Lacy C. Streeter, District housing official and political adviser to Marion Barry and Walter Washington, dies at 77


Washington Campaign Manager Lacy Streeter poses for a portrait in the elevators at the Washington Post headquarters in downtown Washington, D.C. in this Aug. 11, 1978 file photo. (John McDonnell/The Washington Post)
February 2, 2013

Lacy C. Streeter, a District housing official who served as a political adviser to then-School Board member Marion Barry and Mayor Walter E. Washington, died Jan. 11 at MedStar Washington Hospital Center. He was 77.

He had complications from pneumonia, said his daughter, Lisa Streeter.

Mr. Streeter helped organize anti-segregation sit-ins in his native North Carolina before settling in the Washington area in 1965.

He became a community activist in the District and then a director of field operations at Youth Pride Inc., a nonprofit group co-founded by Barry that provided job and educational training to disadvantaged minorities.

Mr. Streeter was a senior adviser to Barry in the early 1970s. After a brief stint as an area director for the city’s Department of Housing and Community Development, Mr. Streeter joined then-Mayor Washington’s office as a senior adviser in 1975.

He counseled the mayor on issues that included minority business development, community outreach and recommendations on city appointments.

In April 1978, the mayor appointed him as his general assistant and, one month later, tapped him as his reelection campaign manager. He replaced Joseph P. Yeldell, the mayor’s top aide and political strategist, who had been indicted on conspiracy and bribery charges. Yeldell was acquitted by a federal jury in 1979.

Washington lost his 1978 reelection bid to Barry, and Mr. Streeter then held a number of directorial positions with the District’s Department of Consumer and Regulatory Affairs.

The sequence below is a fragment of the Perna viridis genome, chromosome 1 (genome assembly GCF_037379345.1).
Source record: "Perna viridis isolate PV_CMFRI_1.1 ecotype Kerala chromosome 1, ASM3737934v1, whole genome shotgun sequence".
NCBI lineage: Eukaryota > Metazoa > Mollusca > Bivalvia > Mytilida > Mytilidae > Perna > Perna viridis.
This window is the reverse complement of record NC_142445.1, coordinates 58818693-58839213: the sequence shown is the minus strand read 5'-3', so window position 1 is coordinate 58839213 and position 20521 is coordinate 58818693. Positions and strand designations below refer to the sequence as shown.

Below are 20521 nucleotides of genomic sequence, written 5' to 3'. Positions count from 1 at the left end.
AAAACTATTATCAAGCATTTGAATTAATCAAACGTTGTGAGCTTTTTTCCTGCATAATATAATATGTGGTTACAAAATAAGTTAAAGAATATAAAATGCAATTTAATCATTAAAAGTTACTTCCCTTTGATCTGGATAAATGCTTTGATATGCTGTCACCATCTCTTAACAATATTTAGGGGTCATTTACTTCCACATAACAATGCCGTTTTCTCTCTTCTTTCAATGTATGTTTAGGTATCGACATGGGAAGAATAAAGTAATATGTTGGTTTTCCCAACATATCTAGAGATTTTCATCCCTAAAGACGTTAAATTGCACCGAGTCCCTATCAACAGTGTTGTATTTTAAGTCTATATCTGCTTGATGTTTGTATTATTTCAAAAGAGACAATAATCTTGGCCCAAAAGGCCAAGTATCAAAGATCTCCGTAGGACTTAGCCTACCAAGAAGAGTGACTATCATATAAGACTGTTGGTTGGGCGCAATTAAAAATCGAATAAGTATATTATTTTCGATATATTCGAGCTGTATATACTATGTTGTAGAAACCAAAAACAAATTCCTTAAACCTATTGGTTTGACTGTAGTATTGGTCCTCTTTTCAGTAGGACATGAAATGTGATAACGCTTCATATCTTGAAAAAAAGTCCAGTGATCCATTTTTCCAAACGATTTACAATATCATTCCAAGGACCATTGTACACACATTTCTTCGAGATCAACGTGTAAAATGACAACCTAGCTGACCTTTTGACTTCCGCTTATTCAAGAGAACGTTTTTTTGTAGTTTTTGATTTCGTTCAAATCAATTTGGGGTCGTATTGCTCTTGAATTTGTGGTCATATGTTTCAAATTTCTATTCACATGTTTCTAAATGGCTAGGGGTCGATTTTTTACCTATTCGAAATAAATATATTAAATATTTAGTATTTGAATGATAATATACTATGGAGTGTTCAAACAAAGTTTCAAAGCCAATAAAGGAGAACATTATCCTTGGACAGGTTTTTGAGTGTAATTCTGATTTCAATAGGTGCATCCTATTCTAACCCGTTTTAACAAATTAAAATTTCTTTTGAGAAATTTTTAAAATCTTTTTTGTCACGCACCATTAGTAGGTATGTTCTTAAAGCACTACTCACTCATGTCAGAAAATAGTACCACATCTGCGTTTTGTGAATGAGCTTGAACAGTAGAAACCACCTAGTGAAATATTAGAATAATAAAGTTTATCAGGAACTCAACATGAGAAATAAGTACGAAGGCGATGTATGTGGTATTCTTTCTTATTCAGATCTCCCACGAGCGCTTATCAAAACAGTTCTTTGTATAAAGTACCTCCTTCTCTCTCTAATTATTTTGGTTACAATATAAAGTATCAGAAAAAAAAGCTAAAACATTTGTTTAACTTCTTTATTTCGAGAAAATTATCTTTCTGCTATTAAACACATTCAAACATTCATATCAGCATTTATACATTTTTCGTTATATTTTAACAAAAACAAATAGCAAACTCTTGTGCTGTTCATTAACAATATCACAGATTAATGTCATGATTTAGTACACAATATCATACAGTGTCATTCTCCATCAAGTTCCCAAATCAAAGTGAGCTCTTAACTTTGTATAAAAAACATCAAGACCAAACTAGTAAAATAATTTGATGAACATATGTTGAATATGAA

After his retirement in 1997, Mr. Streeter remained active on the executive board of the NAACP’s Washington chapter.

Lacy Carroll Streeter was born Nov. 7, 1935, in Greenville, N.C., where his father owned a construction company and his mother managed a five-and-dime store. From 1954 to 1958, he was an Air Force cryptographer stationed in Asia.

He was a 1961 chemistry graduate of what is now North Carolina Central University in Durham, where he was student body president and led the university’s NAACP chapter.

Mr. Streeter took notice of the February 1960 sit-in that desegregated the ­whites­­-only lunch counter at Woolworth’s in Greensboro, N.C. A week later, he organized a protest at a Woolworth’s in downtown Durham; two years later, he did the same at a Howard Johnson hotel restaurant in Durham. Both boycotts were successful.

Mr. Streeter attended the University of North Carolina law school in Chapel Hill but left when his family moved to Washington. He was a District resident.

His wife of 46 years, Anne Humphrey Streeter, died in 2009. A son, George Streeter, died in 1996.

Survivors include two children, Lacy Streeter II and Lisa Streeter, both of Washington; a sister, Alice Bullie of Rockville; and two brothers.